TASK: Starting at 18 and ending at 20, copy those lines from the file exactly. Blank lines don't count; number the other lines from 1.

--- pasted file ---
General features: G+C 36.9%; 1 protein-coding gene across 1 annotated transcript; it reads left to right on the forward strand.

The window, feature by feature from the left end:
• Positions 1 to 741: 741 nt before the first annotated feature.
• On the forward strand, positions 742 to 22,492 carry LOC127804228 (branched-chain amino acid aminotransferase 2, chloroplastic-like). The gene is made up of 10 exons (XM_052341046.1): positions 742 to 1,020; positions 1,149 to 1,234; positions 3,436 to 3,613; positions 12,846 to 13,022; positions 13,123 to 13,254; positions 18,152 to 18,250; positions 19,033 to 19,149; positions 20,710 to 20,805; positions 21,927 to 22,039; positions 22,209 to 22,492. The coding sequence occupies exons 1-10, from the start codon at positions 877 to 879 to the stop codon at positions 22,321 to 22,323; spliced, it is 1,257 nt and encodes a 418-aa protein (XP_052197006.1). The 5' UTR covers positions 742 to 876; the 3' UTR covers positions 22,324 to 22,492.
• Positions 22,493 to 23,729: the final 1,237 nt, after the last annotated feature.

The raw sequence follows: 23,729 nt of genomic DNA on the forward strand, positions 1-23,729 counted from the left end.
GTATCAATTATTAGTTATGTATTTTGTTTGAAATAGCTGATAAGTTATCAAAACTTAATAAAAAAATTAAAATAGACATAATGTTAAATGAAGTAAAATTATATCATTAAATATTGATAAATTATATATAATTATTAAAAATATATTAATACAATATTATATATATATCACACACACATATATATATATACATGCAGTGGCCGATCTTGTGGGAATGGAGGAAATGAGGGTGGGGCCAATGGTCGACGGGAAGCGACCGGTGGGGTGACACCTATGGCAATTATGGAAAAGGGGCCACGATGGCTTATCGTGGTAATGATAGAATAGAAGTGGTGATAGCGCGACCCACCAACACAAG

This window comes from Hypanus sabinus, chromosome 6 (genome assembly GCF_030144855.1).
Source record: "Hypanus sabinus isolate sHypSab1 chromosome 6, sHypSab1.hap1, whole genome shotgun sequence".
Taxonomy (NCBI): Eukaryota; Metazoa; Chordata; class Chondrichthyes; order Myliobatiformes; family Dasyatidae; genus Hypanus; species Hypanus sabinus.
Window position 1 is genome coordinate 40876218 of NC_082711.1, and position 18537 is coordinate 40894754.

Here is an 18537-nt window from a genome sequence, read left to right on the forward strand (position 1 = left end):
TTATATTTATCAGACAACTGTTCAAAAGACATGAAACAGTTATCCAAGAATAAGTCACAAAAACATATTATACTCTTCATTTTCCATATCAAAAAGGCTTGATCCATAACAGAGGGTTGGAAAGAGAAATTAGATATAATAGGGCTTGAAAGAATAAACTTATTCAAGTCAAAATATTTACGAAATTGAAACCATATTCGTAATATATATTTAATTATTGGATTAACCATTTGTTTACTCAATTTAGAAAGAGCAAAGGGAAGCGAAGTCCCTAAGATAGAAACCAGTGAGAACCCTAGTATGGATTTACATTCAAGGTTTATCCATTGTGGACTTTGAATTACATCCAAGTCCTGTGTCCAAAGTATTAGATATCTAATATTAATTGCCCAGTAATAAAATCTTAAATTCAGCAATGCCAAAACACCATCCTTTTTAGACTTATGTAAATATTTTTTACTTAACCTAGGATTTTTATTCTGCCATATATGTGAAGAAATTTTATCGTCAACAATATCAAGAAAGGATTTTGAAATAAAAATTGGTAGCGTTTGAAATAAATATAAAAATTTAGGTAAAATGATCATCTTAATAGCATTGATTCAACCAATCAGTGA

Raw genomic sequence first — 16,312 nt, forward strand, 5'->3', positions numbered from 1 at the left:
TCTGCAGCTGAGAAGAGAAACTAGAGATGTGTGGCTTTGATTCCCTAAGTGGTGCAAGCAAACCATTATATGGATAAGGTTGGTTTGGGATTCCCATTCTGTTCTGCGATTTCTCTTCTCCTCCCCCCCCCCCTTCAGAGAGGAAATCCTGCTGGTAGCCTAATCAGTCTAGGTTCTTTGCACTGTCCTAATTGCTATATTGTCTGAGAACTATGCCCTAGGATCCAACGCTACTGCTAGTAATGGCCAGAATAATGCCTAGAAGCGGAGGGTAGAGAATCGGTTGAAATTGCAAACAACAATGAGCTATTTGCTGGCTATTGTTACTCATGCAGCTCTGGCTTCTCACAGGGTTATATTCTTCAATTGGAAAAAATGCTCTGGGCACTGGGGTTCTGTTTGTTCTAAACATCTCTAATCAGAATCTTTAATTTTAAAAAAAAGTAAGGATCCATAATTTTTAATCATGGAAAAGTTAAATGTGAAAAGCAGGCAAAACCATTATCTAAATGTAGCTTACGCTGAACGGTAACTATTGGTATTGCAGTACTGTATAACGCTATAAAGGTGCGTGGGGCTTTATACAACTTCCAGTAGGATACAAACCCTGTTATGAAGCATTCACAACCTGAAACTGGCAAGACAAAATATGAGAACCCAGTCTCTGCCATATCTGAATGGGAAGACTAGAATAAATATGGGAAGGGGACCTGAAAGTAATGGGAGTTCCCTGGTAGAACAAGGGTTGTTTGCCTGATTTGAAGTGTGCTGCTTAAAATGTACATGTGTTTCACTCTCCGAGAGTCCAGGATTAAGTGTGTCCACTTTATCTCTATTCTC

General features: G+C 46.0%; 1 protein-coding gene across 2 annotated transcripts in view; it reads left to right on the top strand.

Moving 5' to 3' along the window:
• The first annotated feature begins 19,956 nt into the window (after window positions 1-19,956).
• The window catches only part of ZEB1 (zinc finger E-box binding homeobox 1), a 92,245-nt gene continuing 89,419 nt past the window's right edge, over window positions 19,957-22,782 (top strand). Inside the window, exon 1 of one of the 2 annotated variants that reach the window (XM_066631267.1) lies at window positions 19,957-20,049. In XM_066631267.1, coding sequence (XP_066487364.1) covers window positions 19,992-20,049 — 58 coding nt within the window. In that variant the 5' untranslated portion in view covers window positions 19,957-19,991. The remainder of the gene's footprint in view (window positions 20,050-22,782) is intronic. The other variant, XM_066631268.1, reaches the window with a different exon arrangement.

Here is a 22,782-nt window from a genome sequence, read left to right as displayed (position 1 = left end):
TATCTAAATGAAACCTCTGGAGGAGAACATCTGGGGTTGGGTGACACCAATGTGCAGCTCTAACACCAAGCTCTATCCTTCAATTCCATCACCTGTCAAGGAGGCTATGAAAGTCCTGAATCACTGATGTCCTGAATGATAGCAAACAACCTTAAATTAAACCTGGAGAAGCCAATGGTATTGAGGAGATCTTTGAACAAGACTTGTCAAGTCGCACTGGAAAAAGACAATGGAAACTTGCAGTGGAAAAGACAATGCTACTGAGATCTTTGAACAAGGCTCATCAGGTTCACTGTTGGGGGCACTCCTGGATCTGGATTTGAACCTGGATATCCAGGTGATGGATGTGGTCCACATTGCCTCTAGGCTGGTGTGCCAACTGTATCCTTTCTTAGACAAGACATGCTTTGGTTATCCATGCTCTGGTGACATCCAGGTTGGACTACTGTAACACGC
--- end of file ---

• The first annotated feature begins 19,956 nt into the window (after window positions 1-19,956).
• The window catches only part of ZEB1 (zinc finger E-box binding homeobox 1), a 92,245-nt gene continuing 89,419 nt past the window's right edge, over window positions 19,957-22,782 (top strand). Inside the window, exon 1 of one of the 2 annotated variants that reach the window (XM_066631267.1) lies at window positions 19,957-20,049. In XM_066631267.1, coding sequence (XP_066487364.1) covers window positions 19,992-20,049 — 58 coding nt within the window. In that variant the 5' untranslated portion in view covers window positions 19,957-19,991. The remainder of the gene's footprint in view (window positions 20,050-22,782) is intronic. The other variant, XM_066631268.1, reaches the window with a different exon arrangement.

Here is a 22,782-nt window from a genome sequence, read left to right as displayed (position 1 = left end):